‘It’s Death Part 2: Return of the Lurgi.’Survivors #5 is based on two simple, terrifying, realistic premises.
First, that a virus which killed around 99% of all human beings, leaving survivors who were immune, would itself evolve, adapt, survive, the other competitor in a race for non-extinction, and would return to kill those its earlier iteration left alive.
And second, that among the human survivors, there would be asymptomatic carriers – hosts for the death, who walked among the healthy, themselves unaffected by the disease, but leaving it like perfume in their wake.
Thank you, Andrew Smith. No no, that’s fine – sleep is soooo overrated.
After the shock of the initial outbreak, and the savagery of humans as they competed for ownership of resources and struggled not to fall into the abyss of social and moral decay, the post-Death world was starting to get back on its feet – communities coming together to work out their way through the world, rediscovering their agrarian instincts, breeding, growing stronger, even dabbling with the idea of chemical-powered electricity.
Then suddenly, out of nowhere comes the Sickness – faster, stronger, just as implacably merciless as the Death. And the fragile trust between people and communities evaporates, as that dreadful question raises its head again: ‘Are you...well?’
As people start to die within safe communities, even that question grows rarer, as hard stares and distrust of strangers set themselves across faces and minds again, because clearly, some people are lying, some people are spreading the Sickness. Some people are selfish enough to kill – the so-called ‘Angels of Death.’
And just like that, humanity must prove itself again to not be savage, but kind. Not beaten, but capable. With just those two premises, Survivors #5 puts humanity back through the wringer, because the notion of people who’d knowingly infect communities and walk away throws the whole idea of survivor-communion into jeopardy. The notion that people might be so self-centred they’d burn the world to the ground is shocking and terrifying, even after its ballot-box expression in 2016.
This is Survivors doing some of the things it does best – showing us what human beings will do when they’re scared. Scared of others, of incomers, of liars, of consequences, of themselves. Series #5 takes Survivors right back to its initial premise, but it’s both more horrifying and more hopeful than the original Death.
The reason we peg Andrew Smith for the sleepless nights this set causes is because he’s the writer of Episodes 1 and 4, so he sets us the scene, the tone, the one who pushes over the first domino of fear, and the one who shows us the ultimate consequences of the chain.
Episode 1, The Second Coming is one of the best constructed, most shocking episodes in audio Survivors so far. We’re used to Doctor Who companions popping up in Survivors, but we welcome Neve McIntosh wholeheartedly, because, as insane as this sounds, it’s great to hear her acting without her greenface on. As Carol Baker, she’s a revelation here, not because the quality of her performance surprises us, but because when called on to anchor an episode, she does it in a way that sounds absolutely intuitive and right, with the full range of nuance that humans in very trying situations display. Carol’s been tending to Abby Grant, who fell off her horse when it threw a shoe, and she keys us into the community of Maythorne, which is axiomatic of the new beginnings the post-Death world is starting to make, the progress from bare survival back to thriving, viable communities it’s made. The cruelty here is that Smith sets up this beacon of hope for us, makes us care for its people (clearly, they’re kind to strangers like Abby, and they take care of their own), and then shows us the impact of a new strain of the Death on even communities like this, and more viscerally, the impact of fear on good people. Good people plus fear leads to bad results – if 2016 had a motto, that would be it, and The Second Coming rounds off the year by bringing that idea home with the fall of goodness and principle to the ‘Dark Side’ of fear, and an ending you won’t see coming.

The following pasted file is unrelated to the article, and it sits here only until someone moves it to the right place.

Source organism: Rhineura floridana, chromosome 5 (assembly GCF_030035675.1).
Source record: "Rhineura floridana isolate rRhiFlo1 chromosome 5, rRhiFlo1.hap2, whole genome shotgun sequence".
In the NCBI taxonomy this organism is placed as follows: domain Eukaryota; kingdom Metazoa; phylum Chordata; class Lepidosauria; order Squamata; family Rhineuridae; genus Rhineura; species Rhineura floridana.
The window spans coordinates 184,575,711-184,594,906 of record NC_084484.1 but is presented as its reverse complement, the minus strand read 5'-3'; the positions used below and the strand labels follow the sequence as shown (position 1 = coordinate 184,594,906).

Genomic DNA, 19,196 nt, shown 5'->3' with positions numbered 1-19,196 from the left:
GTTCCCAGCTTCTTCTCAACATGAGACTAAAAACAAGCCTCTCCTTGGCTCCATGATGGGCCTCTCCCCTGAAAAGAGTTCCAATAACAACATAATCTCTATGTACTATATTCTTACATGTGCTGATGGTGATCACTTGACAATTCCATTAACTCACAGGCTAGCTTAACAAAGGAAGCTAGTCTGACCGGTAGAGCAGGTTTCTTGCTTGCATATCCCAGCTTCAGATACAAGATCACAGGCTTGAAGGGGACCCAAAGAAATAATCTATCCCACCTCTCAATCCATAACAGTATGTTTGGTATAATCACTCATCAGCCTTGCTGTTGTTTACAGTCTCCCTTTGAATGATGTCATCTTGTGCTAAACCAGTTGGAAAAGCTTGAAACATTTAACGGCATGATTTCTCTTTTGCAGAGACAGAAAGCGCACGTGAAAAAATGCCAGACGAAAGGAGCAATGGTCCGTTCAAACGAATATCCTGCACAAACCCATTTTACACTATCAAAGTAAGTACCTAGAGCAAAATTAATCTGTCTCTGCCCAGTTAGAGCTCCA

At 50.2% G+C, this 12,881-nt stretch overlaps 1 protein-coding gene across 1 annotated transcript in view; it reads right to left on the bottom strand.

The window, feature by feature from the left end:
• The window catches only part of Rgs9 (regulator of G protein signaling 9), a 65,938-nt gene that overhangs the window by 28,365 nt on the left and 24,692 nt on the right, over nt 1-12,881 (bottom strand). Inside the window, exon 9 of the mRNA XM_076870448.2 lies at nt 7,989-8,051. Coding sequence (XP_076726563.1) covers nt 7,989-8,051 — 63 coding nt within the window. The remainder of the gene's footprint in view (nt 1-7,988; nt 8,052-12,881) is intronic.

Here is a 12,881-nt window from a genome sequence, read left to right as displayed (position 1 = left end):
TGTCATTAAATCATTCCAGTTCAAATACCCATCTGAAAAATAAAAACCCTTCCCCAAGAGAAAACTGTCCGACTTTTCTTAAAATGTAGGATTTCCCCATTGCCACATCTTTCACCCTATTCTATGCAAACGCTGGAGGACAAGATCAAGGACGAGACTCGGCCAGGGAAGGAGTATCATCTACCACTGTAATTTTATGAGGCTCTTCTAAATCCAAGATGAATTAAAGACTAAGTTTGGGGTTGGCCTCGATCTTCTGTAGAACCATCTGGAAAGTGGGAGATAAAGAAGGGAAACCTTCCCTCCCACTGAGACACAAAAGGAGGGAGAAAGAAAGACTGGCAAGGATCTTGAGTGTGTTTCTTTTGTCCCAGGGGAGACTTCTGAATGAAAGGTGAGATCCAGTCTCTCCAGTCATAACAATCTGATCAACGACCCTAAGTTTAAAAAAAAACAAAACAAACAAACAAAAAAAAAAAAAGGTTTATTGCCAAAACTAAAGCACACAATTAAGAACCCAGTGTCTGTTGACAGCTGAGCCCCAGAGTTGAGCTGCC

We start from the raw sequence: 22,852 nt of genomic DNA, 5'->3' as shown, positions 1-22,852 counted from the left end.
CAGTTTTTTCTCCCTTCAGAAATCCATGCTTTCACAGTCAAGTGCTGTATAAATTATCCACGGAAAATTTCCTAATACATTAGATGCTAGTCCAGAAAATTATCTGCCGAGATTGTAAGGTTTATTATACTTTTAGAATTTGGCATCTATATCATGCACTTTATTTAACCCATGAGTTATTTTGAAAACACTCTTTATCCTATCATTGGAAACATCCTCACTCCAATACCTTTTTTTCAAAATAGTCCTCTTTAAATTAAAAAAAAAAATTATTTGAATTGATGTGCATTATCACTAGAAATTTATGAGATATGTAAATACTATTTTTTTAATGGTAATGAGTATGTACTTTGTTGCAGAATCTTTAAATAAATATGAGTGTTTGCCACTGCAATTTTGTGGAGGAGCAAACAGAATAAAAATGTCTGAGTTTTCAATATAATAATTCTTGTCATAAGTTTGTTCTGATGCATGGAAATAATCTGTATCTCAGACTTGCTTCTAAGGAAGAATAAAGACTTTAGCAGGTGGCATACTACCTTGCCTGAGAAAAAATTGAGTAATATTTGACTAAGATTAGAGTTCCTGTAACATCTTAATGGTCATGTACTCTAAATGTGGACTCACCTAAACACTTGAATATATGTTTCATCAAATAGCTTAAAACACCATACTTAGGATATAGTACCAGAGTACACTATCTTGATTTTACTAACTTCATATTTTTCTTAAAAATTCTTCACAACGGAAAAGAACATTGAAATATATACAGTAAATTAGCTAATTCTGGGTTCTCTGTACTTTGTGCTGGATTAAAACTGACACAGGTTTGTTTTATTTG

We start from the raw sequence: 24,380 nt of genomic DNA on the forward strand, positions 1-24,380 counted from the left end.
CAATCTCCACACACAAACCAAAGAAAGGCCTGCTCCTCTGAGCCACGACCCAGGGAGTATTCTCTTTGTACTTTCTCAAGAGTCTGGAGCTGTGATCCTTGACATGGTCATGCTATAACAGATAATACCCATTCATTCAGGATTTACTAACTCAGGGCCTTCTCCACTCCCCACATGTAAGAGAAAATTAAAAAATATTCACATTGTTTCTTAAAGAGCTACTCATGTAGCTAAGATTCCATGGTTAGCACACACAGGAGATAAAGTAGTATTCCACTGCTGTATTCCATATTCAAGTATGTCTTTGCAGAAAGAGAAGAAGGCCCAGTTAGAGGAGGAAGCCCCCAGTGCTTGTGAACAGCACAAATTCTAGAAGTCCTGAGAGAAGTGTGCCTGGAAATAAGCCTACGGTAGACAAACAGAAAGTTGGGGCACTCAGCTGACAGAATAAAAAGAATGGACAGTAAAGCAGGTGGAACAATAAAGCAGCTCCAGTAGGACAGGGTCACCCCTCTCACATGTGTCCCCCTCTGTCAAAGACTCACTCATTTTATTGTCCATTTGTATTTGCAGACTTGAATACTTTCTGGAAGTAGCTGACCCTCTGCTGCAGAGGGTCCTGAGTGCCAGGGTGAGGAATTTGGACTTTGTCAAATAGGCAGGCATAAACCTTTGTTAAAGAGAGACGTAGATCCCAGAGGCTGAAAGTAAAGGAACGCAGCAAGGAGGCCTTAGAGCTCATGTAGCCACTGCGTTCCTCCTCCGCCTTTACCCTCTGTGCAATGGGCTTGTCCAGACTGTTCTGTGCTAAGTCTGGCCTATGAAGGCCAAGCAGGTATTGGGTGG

Episode 2, New Blood, brings in what could be a clichéd response to a post-apocalyptic world, the resurgence of religious belief. Writer Christopher Hatherall though avoids the pitfalls of making religion seem inherently stupid, pitching the episode strongly into the Seventies setting of Survivors. In response to the Death, Springton, the neighbouring settlement to Greg and Jenny’s Whitecross, has established itself on a hippy, vaguely Wiccan foundation, thanking the gods and goddesses for their survival and all the bounty they have. And they have bounty – an aggressive breeding policy, dressed up in the idea that sex is good means there are children at Springton, a healthy new generation ready to establish itself as a leading local player in whatever the future holds.